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The goal of patents and copyrights is to protect the right of the inventor to maximize the profit from the invention for a finite amount of time. The window of protection from duplication enables businesses to grow by harvesting the profits they make and reinvesting them in new projects. Denied the ability to duplicate a product, competitors cannot enter the market via re-engineering and duplication and so must inefficiently and quickly develop a competing, albeit slightly different solution.

No where is the importance of these temporary inefficiencies clearer than in the pharmaceutical industry, where the 17 year protection of individual drugs enables firms to recoup the development costs of drugs brought to market and others whose development failed. This parallel can be extended to silicon companies, both manufacturing chipsets and photovoltaic cells.

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However, the case is different for software. The development costs of software are much lower thanks to the recent dramatic increases in productivity afforded by new programming languages, improved development environments and inexpensive hosting platforms.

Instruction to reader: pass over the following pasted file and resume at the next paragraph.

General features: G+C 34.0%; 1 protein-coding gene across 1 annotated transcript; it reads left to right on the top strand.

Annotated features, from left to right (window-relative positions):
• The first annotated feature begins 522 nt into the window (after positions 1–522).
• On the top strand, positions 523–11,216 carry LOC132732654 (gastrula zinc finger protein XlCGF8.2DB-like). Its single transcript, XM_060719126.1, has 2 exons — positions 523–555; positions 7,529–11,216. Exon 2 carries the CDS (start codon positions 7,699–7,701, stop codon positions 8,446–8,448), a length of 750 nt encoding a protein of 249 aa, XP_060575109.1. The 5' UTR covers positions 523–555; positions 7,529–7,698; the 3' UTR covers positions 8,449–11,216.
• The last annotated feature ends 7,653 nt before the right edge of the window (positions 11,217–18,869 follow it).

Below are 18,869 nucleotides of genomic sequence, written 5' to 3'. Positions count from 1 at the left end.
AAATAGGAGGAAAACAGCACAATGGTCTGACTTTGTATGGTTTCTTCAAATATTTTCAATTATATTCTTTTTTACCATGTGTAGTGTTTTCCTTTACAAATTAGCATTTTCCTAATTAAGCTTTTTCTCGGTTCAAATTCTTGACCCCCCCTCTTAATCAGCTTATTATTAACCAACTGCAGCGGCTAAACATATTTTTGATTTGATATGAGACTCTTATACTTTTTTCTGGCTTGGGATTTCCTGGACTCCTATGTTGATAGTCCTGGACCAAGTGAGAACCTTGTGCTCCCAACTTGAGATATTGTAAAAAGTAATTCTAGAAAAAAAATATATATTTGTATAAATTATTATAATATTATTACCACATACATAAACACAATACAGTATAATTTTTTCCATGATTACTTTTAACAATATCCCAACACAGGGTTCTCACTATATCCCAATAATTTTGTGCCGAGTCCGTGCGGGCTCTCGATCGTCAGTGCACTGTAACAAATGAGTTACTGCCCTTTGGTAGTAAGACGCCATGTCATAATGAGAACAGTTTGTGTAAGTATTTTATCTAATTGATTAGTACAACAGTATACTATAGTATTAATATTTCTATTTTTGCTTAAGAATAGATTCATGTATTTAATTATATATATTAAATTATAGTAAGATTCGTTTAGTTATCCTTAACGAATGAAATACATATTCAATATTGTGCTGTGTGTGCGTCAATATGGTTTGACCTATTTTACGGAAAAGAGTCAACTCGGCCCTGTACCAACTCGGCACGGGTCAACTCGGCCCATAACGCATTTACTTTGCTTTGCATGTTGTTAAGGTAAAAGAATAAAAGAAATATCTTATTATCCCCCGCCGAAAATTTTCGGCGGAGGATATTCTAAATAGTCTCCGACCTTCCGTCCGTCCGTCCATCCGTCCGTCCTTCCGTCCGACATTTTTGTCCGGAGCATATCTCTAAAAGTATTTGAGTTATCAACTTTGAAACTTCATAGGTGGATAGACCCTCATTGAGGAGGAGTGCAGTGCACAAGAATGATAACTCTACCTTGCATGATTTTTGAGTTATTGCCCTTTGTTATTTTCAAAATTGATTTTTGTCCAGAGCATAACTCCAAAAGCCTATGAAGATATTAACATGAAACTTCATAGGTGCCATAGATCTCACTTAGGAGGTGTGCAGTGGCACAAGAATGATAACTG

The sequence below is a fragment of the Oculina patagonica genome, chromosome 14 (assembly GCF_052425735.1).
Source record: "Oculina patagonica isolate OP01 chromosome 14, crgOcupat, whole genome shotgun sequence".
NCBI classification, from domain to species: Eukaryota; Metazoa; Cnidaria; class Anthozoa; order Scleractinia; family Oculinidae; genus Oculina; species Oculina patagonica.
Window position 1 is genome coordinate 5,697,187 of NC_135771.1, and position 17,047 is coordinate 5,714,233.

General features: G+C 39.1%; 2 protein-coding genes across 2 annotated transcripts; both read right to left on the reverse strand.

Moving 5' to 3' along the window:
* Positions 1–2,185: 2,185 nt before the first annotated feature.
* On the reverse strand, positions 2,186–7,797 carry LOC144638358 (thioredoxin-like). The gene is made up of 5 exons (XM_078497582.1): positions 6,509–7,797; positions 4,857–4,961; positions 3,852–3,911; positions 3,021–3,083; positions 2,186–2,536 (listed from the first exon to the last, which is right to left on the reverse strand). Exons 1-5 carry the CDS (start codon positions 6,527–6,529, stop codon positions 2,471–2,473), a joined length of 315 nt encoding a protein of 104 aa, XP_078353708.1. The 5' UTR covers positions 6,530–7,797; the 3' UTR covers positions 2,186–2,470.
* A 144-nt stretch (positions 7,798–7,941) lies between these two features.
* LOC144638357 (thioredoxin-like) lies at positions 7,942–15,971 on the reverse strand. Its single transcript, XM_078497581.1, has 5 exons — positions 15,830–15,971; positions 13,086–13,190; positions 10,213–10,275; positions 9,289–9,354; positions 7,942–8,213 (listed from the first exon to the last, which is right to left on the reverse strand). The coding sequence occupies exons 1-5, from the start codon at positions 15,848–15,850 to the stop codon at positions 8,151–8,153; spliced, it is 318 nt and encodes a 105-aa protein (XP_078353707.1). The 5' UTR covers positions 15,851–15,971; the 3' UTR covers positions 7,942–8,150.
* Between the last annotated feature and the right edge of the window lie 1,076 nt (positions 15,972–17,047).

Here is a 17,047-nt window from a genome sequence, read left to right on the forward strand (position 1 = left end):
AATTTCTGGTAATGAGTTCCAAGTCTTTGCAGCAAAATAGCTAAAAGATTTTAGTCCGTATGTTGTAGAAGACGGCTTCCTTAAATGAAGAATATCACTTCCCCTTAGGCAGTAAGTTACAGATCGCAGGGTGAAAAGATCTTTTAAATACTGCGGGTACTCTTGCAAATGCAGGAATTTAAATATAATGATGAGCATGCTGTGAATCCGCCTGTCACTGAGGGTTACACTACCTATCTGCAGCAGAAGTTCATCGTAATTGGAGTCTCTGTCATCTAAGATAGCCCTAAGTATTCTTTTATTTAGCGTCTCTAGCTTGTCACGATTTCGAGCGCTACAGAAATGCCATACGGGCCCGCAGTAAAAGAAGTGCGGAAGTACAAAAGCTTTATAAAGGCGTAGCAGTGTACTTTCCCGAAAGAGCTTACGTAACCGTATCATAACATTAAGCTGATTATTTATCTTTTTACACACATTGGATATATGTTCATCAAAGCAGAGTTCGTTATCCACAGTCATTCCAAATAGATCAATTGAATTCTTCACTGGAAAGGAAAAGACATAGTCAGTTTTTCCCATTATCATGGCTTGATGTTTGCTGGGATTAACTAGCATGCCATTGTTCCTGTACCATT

Additionally, open source software has increased efficiency of software development while driving down the development cost. No longer does a programmer have to reinvent the wheel – he can start with someone else’s wheel.

With this benefit however, there’s cost: the GPL licenses require free distribution of open source code, a requirement known as copyleft (a pun on copyright). This has several significant implications. The relevant one for this post is the business forgoes the right to sell the software because it’s a commodity. Anyone can download it for free and it’s hard to start a business selling stuff that’s free and freely distributed.

There have been large businesses built on top of open source software, RedHat and MySQL, among others. These business must compete by offering services instead of selling core technology. Because the company has sacrificed the exclusive right to the software they’ve built, they have guaranteed symmetry in the marketplace.

Without asymmetry, there aren’t product related revenues. So when founding a startup, building a business on open source is both a technological and business model decision – one that shouldn’t be taken lightly.

Thanks to Ben Silbermann for the inspiration behind this post.

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